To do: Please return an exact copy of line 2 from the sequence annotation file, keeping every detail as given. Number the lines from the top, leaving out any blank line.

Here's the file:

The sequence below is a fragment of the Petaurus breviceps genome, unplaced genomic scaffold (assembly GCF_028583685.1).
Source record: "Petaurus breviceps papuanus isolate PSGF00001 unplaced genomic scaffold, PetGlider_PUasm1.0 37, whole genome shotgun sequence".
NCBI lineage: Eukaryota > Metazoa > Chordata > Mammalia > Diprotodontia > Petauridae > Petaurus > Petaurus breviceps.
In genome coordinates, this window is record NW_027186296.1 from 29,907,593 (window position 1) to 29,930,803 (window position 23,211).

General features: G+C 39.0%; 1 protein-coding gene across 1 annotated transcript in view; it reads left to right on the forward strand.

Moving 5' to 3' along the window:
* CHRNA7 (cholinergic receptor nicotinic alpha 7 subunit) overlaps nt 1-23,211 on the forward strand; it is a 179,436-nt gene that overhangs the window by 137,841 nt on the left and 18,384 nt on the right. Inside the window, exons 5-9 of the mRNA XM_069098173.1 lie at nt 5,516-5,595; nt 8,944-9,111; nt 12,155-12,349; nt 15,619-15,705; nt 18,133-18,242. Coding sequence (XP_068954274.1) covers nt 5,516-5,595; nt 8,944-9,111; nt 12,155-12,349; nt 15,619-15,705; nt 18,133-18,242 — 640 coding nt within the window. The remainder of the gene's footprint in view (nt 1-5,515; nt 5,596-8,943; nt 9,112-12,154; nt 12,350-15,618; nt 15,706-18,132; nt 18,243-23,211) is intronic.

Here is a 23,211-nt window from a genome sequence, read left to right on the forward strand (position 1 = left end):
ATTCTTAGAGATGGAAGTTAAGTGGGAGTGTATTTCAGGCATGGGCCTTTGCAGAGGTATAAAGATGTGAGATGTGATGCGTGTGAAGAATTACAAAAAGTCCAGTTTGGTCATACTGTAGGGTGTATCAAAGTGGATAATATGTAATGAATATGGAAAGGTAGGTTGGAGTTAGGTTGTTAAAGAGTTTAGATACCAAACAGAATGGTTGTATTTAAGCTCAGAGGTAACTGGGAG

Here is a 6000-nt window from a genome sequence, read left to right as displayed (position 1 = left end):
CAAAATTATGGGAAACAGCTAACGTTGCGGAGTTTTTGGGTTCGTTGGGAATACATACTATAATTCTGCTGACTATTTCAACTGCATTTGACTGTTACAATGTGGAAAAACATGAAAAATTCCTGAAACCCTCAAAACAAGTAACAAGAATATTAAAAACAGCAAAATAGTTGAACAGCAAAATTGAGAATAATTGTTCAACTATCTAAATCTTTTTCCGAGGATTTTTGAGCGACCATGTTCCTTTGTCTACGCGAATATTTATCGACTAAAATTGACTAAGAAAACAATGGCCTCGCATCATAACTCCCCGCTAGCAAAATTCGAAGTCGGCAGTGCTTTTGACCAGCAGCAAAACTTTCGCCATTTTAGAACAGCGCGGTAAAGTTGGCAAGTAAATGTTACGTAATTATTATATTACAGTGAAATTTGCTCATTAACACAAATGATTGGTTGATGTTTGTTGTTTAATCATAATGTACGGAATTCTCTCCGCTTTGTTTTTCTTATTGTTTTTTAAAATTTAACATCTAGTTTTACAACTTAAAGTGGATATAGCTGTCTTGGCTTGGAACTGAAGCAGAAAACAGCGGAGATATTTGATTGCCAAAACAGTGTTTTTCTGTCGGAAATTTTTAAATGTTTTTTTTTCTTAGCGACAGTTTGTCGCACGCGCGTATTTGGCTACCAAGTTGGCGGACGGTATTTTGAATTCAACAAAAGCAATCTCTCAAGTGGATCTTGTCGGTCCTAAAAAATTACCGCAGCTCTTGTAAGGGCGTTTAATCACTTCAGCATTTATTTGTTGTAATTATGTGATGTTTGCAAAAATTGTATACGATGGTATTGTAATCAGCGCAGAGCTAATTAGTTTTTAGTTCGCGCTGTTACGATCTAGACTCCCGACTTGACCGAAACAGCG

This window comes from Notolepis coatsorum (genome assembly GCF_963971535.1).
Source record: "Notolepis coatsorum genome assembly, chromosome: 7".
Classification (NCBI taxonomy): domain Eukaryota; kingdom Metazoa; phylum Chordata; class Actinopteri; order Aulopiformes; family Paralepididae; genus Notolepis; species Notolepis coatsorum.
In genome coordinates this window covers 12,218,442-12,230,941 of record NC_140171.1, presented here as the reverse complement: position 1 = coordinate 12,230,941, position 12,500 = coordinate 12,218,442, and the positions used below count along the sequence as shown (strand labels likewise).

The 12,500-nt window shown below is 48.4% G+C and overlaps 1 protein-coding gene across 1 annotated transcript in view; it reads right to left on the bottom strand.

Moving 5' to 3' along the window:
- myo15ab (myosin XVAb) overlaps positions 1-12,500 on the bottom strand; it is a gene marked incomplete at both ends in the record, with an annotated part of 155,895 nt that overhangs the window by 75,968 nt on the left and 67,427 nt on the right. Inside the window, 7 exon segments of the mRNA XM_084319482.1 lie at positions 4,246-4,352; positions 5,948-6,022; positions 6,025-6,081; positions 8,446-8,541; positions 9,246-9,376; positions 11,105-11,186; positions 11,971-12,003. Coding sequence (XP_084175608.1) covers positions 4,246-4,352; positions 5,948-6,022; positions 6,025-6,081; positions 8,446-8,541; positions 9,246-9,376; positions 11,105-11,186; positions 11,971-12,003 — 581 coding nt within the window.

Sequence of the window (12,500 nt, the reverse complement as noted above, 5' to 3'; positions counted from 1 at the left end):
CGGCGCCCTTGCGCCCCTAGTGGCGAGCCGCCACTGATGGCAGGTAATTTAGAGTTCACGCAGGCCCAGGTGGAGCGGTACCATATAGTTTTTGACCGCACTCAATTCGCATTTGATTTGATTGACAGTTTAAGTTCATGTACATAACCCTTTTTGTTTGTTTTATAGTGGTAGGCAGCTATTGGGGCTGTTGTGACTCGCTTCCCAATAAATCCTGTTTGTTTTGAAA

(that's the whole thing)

Source record: "Petaurus breviceps papuanus isolate PSGF00001 unplaced genomic scaffold, PetGlider_PUasm1.0 37, whole genome shotgun sequence".